Basis Question

May 2010
8
0
Let Z be the set of all vectors fo the form \(\displaystyle \begin{bmatrix} 2a - 3b - e \\ 0 \\ a + c +2d \\ -3b + c + d + e \end{bmatrix}\), where \(\displaystyle a, b, c, d, e \ \epsilon \ R\). Z is a subspace of \(\displaystyle R^4\).

a) Find a set that spans Z.

b) Is the set from part (a) a basis for Z? Please explain.

c) Does Z have any two dimensional subspaces? If so give an example of such a subspace. If not, please explain why not.

Attempted Answers:
For part (a) I got: \(\displaystyle \{(2, 0, 1, 0), (-3, 0, 0, -3), (0, 0, 1, 1) \}
\).This is the column space of W. Correct?

Part (b) seems like Yes but I don't know the reason. Part (c) I have no clue.
 
Oct 2009
195
19
Let Z be the set of all vectors fo the form \(\displaystyle \begin{bmatrix} 2a - 3b - e \\ 0 \\ a + c +2d \\ -3b + c + d + e \end{bmatrix}\), where \(\displaystyle a, b, c, d, e \ \epsilon \ R\). Z is a subspace of \(\displaystyle R^4\).

a) Find a set that spans Z.

b) Is the set from part (a) a basis for Z? Please explain.

c) Does Z have any two dimensional subspaces? If so give an example of such a subspace. If not, please explain why not.

Attempted Answers:
For part (a) I got: \(\displaystyle \{(2, 0, 1, 0), (-3, 0, 0, -3), (0, 0, 1, 1) \}
\).This is the column space of W. Correct?

Part (b) seems like Yes but I don't know the reason. Part (c) I have no clue.
For part (a), I would recognize that this vector is any combination of the vectors (2,0,1,0),(-3,0,0,-3),(0,0,1,1),(0,0,2,1),(-1,0,0,1). This is the easiest way to determine a set that spans Z. To be sure that your (a) is correct, you must recognize that the vectors (0,0,2,1) and (-1,0,0,1) are linear combinations of the other three, which I think you do.

For part (b), using the above set, we would need to verify that the five vectors are linearly independent (and it is fairly easy to see upon inspection that they are not).

Notice that

\(\displaystyle \frac{1}{2}(2,0,1,0) + \frac{1}{3}(-3,0,0,-3) + \frac{3}{2}(0,0,1,1) = (0,0,2,1)\)

and

\(\displaystyle \frac{-2}{3}(2,0,1,0) - \frac{1}{9}(-3,0,0,-3) + \frac{2}{3}(0,0,1,1) = (-1,0,0,1)\)

Therefore, since these vectors are linear combinations of the other three, they are linearly dependent. Removing the two vectors (-1,0,0,1) and (0,0,2,1) yields a list of three linearly independent vectors, {(2,0,1,0),(0,0,1,1),(-3,0,0,-3)} which span Z. Thus, the vectors form a basis.
 
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Oct 2009
195
19
For part (c), recall that if a subset \(\displaystyle V \subset Z\) satisfies

(i) \(\displaystyle 0 \in V\)
(ii) \(\displaystyle x,y \in V \implies x + y \in V\)
(iii) \(\displaystyle x \in V, \lambda \in R \implies \lambda x \in V\)

then V is a subspace.

Using any two of the bases above, we have that if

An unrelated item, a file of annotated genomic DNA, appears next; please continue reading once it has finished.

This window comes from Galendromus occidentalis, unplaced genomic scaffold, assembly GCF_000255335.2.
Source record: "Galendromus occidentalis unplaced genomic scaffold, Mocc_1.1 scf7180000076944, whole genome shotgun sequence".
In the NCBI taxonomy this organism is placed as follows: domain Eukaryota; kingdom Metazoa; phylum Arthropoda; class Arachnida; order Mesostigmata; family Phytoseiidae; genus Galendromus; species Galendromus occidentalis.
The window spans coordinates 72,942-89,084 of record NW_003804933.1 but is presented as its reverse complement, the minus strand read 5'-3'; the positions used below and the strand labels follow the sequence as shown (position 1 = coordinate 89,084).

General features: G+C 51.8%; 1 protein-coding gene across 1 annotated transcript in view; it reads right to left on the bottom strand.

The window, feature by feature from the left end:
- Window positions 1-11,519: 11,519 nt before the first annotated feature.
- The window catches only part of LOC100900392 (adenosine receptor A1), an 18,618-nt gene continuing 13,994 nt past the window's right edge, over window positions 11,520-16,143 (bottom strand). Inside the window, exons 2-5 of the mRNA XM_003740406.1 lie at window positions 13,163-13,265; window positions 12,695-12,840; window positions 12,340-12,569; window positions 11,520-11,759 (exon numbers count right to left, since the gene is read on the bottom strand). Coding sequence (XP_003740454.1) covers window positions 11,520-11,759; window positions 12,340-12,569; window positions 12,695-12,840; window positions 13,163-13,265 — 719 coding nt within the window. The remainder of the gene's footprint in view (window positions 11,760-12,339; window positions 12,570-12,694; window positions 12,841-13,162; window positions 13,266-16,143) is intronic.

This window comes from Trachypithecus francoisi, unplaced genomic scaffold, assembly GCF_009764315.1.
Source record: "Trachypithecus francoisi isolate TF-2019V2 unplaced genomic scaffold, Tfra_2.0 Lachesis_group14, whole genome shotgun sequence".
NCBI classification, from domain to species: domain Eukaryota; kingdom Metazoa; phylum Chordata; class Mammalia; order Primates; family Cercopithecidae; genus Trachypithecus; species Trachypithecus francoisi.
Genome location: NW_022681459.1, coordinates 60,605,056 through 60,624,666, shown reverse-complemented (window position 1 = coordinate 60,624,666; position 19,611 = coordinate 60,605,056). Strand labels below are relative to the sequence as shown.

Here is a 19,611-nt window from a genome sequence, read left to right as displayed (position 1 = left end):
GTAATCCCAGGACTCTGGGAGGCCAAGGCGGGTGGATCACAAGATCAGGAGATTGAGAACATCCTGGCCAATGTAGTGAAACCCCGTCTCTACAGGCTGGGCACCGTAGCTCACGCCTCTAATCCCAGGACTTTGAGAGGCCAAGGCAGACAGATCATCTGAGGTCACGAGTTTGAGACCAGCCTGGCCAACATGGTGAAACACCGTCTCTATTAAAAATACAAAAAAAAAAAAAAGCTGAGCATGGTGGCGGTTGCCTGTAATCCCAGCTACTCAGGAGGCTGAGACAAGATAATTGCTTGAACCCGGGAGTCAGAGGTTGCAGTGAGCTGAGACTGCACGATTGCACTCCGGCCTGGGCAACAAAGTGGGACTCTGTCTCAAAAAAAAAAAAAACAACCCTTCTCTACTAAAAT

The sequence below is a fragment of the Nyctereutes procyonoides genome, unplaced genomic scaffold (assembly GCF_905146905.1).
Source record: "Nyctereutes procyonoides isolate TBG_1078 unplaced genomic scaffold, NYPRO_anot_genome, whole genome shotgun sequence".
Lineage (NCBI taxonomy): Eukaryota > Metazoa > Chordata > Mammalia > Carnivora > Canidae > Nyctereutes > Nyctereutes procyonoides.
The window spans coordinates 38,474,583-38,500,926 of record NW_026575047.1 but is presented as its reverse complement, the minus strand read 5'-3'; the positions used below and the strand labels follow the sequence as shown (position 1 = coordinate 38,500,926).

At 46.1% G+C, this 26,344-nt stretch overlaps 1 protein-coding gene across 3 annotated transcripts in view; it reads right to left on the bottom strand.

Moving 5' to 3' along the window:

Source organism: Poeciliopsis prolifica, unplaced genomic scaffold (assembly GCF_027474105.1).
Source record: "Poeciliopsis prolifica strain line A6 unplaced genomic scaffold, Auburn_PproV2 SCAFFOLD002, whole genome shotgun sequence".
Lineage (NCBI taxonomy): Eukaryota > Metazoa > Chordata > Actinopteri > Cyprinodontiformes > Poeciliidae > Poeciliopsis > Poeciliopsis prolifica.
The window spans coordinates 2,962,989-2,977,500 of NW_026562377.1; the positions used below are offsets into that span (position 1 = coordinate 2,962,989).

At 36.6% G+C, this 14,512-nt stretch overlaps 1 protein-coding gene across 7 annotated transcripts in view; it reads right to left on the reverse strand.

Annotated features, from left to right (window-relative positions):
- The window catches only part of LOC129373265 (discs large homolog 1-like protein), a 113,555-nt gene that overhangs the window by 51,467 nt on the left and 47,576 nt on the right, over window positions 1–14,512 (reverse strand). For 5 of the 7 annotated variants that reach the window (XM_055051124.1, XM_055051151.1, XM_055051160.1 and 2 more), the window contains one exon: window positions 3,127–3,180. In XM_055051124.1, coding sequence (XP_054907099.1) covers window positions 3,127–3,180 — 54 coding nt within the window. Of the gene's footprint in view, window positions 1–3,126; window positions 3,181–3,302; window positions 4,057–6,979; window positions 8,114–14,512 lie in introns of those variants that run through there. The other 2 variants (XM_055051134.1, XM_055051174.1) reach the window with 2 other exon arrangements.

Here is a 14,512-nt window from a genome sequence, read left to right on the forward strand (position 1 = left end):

\(\displaystyle V = \{ x \in R^{4} : x = \lambda_1(2,0,1,0) + \lambda_2(-3,0,0,-3), \lambda_1,\lambda_2 \in R\}\)

Then \(\displaystyle V \subset Z\) and

(i) \(\displaystyle 0 = 0(2,0,1,0) + 0(-3,0,0,-3) \in V\)
(ii) Suppose
  • \(\displaystyle \alpha_1,\alpha_2,\beta_1,\beta_2 \in R\)
  • \(\displaystyle x = \alpha_1(2,0,1,0) + \alpha_2(-3,0,0,-3) \in V\)
  • \(\displaystyle y = \beta_1(2,0,1,0) + \beta_2(-3,0,0,-3) \in V\)
Then \(\displaystyle x + y = [\alpha_1 + \beta_1](2,0,1,0) + [\alpha_2 + \beta_2](-3,0,0,-3) \in V\)

(iii) \(\displaystyle x = \alpha_1(0,2,1,0) + \alpha_2(-3,0,0,-3), \lambda x = \lambda\alpha_1(2,0,1,0) + \lambda\alpha_2(-3,0,0,-3) \in V\)

Thus, V is a subspace. Since V is spanned by two linearly independent vectors, dim V = 2.
 
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dwsmith

MHF Hall of Honor
Mar 2010
3,093
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For part (a), I would recognize that this vector is any combination of the vectors (2,0,1,-3),(-3,0,0,0),(0,0,1,1),(0,0,2,1),(-1,0,0,1). [/tex]
\(\displaystyle (-3,0,0,0)\) should be \(\displaystyle (-3,0,0,-3)\)
 
May 2010
8
0
So for part (c), would \(\displaystyle V = \{(2, 0, 1, 0), (-3, 0, 0, -3) \}\) be a valid asnwer or is the whole \(\displaystyle

\)\(\displaystyle V = \{ x \in R^{4} : x = \lambda_1(2,0,1,0) +
\lambda_2(-3,0,0,-3), \lambda_1,\lambda_2 \in R\}
\) the answer?
or is that just a minor technicality...

And are any 2 of the 3 vectors in \(\displaystyle \{(2, 0, 1, 0), (-3, 0, 0, -3), (0, 0, 1, 1) \}\) a valid answer as long as I prove the (i), (ii), and (iii) you mentioned?
 
Oct 2009
195
19
So for part (c), would \(\displaystyle V = \{(2, 0, 1, 0), (-3, 0, 0, -3) \}\) be a valid asnwer or is the whole \(\displaystyle

\)\(\displaystyle V = \{ x \in R^{4} : x = \lambda_1(2,0,1,0) +
\lambda_2(-3,0,0,-3), \lambda_1,\lambda_2 \in R\}
\) the answer?
or is that just a minor technicality...

And are any 2 of the 3 vectors in \(\displaystyle \{(2, 0, 1, 0), (-3, 0, 0, -3), (0, 0, 1, 1) \}\) a valid answer as long as I prove the (i), (ii), and (iii) you mentioned?
1) It's pretty important that you write it the way I did.

V={(2,0,1,0),(-3,0,0,-3)} is a set of only two vectors.

Typically you write a set as

V={elements : conditions}

Where elements describes the type of elements in the set and conditions describes the conditions under which those elements are in the set. Mine would read "the set of all vectors x in R4 such that x =lambda1(2,0,1,0) + lambda2(-3,0,0,-3), lambda 1 and lambda 2 real."

2) Any two linearly independent vectors that span a set contained entirely in Z will work, by the definition.